As newspapers die, what comes next?

Written By: - Date published: 4:16 pm, November 25th, 2009 - 19 comments
Categories: Media - Tags:

sinkingherald200The recession, combined with the long-term shift to internet-based media struck a king-hit to US newspapers over the last year. Circulation fell 10.9%. There is now just one newspaper produced per day for every ten Americans (produced, not sold, many are given away). In the UK, things were slightly better but the drop was still 3.9% on a year ago – hardly a positive state of affairs. I’ve compiled the circulation numbers for New Zealand from the Audit Bureau of Circulations and they’re interesting reading.

The big three dailies have really suffered. Between them the Dompost, the Press, and Granny Herald lost 5% of their circulation in the year to June on top of a similar loss the year before.

The Herald’s circulation has crashed by 11%, 21,000 copies, since March 2007 – over that time it has been reducing its printing run by nearly 800 papers per month. It lost 7% in the last year alone – perhaps its flagrantly pro-National editorial stance drove some readers away too.

The weekend papers are also in trouble. The Herald on Sunday has held up OK but the Sunday News lost nearly 18% of its circulation in the last 15 months. The Sunday-Star Times lost 6% over the same period (and they’re giving them away, you can now get one free with your Burger King in some places).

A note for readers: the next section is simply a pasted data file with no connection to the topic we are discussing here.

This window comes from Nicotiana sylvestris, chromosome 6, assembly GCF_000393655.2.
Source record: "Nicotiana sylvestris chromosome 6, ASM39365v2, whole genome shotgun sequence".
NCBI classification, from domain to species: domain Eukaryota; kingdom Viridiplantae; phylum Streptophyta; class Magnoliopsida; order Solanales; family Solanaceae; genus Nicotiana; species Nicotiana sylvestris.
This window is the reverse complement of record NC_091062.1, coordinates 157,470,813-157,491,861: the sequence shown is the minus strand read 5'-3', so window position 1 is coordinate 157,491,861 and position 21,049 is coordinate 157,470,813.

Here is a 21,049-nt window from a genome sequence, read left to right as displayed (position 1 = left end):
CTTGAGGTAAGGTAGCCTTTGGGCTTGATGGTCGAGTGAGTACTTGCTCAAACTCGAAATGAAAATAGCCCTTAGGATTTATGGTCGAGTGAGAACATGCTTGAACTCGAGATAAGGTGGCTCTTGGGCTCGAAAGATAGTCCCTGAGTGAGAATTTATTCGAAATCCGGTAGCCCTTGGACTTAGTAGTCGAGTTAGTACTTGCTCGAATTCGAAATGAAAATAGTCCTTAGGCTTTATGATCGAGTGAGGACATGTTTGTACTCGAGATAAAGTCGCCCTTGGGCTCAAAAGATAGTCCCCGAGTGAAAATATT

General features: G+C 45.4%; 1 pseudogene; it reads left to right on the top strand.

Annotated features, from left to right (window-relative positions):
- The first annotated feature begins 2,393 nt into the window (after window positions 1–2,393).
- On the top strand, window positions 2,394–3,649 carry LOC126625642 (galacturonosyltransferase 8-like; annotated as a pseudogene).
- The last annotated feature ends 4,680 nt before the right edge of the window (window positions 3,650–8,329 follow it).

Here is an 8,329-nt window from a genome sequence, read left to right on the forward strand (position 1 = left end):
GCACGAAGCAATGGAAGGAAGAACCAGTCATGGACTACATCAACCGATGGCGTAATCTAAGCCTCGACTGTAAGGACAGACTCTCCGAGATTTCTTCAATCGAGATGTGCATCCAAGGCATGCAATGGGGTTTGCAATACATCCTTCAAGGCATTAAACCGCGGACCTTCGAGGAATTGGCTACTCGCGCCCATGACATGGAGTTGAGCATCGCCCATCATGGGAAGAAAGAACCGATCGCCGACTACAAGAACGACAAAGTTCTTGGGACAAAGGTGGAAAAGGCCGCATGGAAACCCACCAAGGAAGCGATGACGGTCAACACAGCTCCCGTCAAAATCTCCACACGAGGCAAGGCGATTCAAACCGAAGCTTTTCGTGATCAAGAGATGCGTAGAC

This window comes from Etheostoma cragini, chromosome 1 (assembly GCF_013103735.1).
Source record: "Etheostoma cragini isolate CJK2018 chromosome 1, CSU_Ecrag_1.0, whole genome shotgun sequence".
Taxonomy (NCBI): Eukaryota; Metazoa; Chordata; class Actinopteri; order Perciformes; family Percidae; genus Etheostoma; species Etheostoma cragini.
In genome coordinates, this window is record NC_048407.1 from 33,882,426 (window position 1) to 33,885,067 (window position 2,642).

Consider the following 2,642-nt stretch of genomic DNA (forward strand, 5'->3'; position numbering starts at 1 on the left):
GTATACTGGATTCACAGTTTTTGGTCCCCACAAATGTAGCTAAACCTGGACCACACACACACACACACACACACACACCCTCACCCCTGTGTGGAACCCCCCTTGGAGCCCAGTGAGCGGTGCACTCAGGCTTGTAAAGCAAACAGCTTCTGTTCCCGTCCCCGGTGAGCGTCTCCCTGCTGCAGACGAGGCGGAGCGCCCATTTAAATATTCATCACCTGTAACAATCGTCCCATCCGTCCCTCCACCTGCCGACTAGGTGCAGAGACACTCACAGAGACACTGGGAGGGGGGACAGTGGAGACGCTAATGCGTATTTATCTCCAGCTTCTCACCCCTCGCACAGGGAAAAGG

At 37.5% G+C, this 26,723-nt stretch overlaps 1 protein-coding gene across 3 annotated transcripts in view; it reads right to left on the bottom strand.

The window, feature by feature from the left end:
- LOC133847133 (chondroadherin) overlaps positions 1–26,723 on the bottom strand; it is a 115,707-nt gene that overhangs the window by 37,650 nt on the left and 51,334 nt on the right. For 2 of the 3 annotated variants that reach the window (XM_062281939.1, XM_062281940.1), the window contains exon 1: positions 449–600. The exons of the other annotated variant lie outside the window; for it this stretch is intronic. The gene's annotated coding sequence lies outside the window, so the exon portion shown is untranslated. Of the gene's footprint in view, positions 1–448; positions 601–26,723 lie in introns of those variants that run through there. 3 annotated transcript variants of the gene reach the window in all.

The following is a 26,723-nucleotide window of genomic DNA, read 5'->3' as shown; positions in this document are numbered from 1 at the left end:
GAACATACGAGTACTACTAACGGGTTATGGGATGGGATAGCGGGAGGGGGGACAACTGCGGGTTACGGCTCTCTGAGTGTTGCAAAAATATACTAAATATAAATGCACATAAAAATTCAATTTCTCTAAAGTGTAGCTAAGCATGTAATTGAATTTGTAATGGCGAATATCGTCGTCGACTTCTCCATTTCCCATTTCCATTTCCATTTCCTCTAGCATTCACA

What’s interesting is that the regional papers have held up comparatively well, only losing a couple of percent over the last few years. There’s probably several explanations – lower internet use in the provinces, worse internet sites – but I think the pivotal one is lack of competition. The local papers remain the best source of local news, whereas the national papers have to compete with other nationals plus the plethora of websites focused on politics and other issues at a national level.

Which gets me to my point. On RNZ yesterday Geoff and Sean had to leave the studio for a fire-alarm and they put on the BBC while they were out. A man was being interviewed about the transformation of media. He referred to broadcasters who try to cover everything as ‘legacy media’ from a time when the relatively few and expensive means of mass communication made such an approach advantageous. But now, he said, the game has changed. Successful media of the future will provide what they excel at and “link to the rest”.